Saturday, March 7, 2015

Public reels from costs of oil and coal transport

Smoke and flames erupt from the scene of a train derailment Thursday, March 5, 2015, near Galena, Ill. A BNSF Railway freight train loaded with crude oil derailed around 1:20 p.m. in a rural area where the Galena River meets the Mississippi, said Jo Daviess County Sheriff's Sgt. Mike Moser.  (Photo: Associated Press)

In Illinois, Flames and Clouds of Smoke Signal Yet Another 'Bomb Train' Disaster

Jon Queally, staff writer Common Dreams
Just as in a similar derailment that occured in West Virginia last month, the rail cars in Illinois that caught fire were newer-model CPC 1232, touted by the industry as safer than older models still widely used.
According to the BNSF statement, all the tanker cars involved in Thursday's derailment were the "unjacketed CPC-1232 model with half-height head shields."

Work starting to catch, treat oil-soaked birds near Sunnyside

Since arriving in the Sunnyside area late Tuesday, the company’s employees had begun caring for seven rescued mallards and had identified four dead birds, victims of a spill of used oil on Sunday.
Some 1,500 to 2,000 gallons of oil flowed into a ditch leading to the Sulphur Creek Wasteway after an above ground storage tank at a feedlot near Sunnyside failed. The oil flowed into the creek and then into the Yakima River, where a thin sheen has been seen as far downriver as Prosser.
Booms that act as a sponge to soak of oil, but not water, were being used to clean up the spill and to keep more oil from entering the Yakima River or the Yakama Nation fish hatchery.
By Wednesday afternoon, the cleanup emphasis was being shifted to collecting oily debris in the ditch and creek, Lewis said.
The investigation into the incident will come after much of the emergency cleanup is completed. Most of the cost of the response is being paid for through Ecology’s Oil Spill Response Account.

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Tell President Obama: Stop Oil Trains, and Put Our Firefighters and the Public First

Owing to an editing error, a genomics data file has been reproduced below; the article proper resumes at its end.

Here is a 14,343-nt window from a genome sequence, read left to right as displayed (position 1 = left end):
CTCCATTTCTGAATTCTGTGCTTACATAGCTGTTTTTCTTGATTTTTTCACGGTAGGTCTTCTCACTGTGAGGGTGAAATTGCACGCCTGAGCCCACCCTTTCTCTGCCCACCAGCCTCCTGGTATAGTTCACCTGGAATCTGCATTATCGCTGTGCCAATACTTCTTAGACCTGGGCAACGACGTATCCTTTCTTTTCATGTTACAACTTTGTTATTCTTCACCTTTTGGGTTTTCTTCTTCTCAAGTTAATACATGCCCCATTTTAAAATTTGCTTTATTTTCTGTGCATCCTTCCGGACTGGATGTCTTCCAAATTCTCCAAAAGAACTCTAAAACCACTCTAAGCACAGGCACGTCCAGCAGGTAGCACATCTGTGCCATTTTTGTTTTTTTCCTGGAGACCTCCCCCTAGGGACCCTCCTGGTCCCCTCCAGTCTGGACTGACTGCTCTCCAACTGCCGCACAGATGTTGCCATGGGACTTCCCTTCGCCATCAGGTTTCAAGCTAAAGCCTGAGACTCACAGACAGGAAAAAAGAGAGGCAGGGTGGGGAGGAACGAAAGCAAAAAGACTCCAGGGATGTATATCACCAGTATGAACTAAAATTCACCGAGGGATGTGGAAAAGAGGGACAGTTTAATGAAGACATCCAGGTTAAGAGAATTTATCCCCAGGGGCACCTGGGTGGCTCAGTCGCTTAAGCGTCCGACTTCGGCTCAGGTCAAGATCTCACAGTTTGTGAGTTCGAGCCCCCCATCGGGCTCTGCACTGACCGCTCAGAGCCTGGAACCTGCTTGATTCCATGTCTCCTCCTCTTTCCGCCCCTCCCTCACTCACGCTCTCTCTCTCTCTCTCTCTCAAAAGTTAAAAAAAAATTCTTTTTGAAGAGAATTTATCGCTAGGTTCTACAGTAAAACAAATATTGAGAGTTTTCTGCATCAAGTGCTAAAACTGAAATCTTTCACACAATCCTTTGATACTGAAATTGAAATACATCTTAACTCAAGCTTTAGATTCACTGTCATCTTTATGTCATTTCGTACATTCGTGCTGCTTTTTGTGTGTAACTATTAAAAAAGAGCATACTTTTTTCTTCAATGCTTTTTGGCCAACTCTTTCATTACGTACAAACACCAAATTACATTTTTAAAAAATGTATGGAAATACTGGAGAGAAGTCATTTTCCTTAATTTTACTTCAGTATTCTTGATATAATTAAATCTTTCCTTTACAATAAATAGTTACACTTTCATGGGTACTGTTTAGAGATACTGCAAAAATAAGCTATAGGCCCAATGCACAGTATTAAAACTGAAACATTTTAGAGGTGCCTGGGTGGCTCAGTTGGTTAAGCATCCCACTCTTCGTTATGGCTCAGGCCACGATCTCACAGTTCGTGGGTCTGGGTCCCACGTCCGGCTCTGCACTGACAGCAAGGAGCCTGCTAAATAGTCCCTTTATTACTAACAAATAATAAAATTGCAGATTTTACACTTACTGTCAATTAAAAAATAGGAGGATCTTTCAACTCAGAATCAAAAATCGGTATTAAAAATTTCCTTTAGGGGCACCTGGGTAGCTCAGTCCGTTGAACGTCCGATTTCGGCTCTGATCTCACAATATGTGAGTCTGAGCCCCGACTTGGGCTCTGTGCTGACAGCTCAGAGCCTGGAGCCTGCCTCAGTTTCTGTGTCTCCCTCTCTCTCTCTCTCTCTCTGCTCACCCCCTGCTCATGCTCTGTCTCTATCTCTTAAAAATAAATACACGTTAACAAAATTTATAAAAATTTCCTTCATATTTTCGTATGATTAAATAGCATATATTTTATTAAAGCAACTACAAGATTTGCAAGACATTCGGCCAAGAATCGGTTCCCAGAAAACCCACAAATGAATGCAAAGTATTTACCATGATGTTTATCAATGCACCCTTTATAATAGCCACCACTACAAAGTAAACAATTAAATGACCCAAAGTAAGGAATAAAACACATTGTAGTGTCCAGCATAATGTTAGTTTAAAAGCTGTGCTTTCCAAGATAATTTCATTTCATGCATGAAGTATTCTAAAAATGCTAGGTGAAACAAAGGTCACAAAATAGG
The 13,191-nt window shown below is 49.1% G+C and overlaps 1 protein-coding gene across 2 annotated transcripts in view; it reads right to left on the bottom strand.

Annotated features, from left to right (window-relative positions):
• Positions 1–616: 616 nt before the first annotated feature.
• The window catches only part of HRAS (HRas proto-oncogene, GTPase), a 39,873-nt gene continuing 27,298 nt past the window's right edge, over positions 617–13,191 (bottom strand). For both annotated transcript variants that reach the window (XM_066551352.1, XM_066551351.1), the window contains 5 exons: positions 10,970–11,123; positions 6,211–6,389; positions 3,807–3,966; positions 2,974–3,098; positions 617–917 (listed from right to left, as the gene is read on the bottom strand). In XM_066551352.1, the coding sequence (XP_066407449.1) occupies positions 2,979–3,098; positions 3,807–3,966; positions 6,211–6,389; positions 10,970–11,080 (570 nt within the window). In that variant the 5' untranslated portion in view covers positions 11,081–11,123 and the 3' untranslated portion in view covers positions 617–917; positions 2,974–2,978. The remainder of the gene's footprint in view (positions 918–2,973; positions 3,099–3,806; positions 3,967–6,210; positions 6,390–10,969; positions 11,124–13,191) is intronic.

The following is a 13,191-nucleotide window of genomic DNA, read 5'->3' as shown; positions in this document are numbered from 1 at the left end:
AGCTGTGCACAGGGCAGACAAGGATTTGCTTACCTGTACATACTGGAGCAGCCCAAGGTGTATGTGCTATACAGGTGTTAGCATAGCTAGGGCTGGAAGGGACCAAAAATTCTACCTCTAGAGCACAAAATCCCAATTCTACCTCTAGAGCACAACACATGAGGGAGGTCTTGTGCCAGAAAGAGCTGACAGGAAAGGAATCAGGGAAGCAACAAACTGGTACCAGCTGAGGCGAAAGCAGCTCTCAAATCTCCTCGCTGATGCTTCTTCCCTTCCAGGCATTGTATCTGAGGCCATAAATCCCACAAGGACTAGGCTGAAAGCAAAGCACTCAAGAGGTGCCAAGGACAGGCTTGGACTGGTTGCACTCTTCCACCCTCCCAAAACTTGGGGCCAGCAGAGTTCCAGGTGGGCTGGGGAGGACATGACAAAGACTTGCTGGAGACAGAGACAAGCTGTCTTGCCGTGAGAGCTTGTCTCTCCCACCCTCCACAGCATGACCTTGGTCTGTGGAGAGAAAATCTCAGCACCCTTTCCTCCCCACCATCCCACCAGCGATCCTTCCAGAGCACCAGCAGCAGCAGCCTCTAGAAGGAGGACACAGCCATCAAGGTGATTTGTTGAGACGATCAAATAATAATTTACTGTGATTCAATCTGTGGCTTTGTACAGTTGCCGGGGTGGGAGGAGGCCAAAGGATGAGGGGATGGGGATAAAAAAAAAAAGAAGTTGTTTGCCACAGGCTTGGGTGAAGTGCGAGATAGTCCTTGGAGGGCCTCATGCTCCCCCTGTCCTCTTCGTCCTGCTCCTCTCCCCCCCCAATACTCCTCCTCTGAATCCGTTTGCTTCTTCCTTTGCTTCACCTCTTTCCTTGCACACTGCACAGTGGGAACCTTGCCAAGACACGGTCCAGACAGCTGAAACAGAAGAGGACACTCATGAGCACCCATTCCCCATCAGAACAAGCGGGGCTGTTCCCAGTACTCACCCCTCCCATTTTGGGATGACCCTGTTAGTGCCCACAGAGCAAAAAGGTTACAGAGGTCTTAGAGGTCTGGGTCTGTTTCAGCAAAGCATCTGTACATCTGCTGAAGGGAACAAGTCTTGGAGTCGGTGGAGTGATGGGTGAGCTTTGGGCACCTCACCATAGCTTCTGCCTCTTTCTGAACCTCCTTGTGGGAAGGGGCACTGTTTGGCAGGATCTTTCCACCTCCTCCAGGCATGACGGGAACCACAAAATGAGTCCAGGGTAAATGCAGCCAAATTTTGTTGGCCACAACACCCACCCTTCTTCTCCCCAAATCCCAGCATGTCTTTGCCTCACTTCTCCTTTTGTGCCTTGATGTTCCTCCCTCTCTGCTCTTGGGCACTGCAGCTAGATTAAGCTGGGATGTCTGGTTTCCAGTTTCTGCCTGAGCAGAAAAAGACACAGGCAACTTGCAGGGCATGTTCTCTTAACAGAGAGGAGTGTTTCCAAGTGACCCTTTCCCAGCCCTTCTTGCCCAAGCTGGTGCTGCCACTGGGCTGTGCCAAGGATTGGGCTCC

about the petition

Across the country, thousands of firefighters face an unprecedented new threat as big oil sends trains carrying millions of gallons of explosive crude through their communities. Despite the risks, the oil industry is saddling firefighters with the threat of fires and explosions that few, if any, fire departments can contain.
Even after a record year of disasters, the U.S. Department of Transportation has yet to take action to stop these bomb trains. It's time to take the next step and demand that President Obama protect our nation's firefighters and the 25 million Americans who live in the oil train blast zone.

Lummis submit more information to try to block Cherry Point coal port
The Bellingham HeraldMarch 5, 2015 

The Lummis sent a letter to the Corps on Thursday, March 5, providing details about how Gateway Pacific Terminal would disrupt the tribe’s fishing practices. The tribe won a court decision in the 1990s after challenging a salmon farm that sought Corps permits on Lummi fishing grounds.
The March 5 letter was in response to a letter dated Feb. 3 from the Corps, which asked the Lummis for more information before the federal agency could decide whether to block the coal terminal. The Lummis on Jan. 5 had asked the Corps to “take immediate action and deny the (Gateway Pacific Terminal) permit application based ... on the project’s adverse impact on the treaty (fishing) rights of the Lummi Nation.”
In a statement accompanying the latest letter, Lummi Chairman Tim Ballew said the Corps should be in a position to act swiftly to deny the coal terminal.

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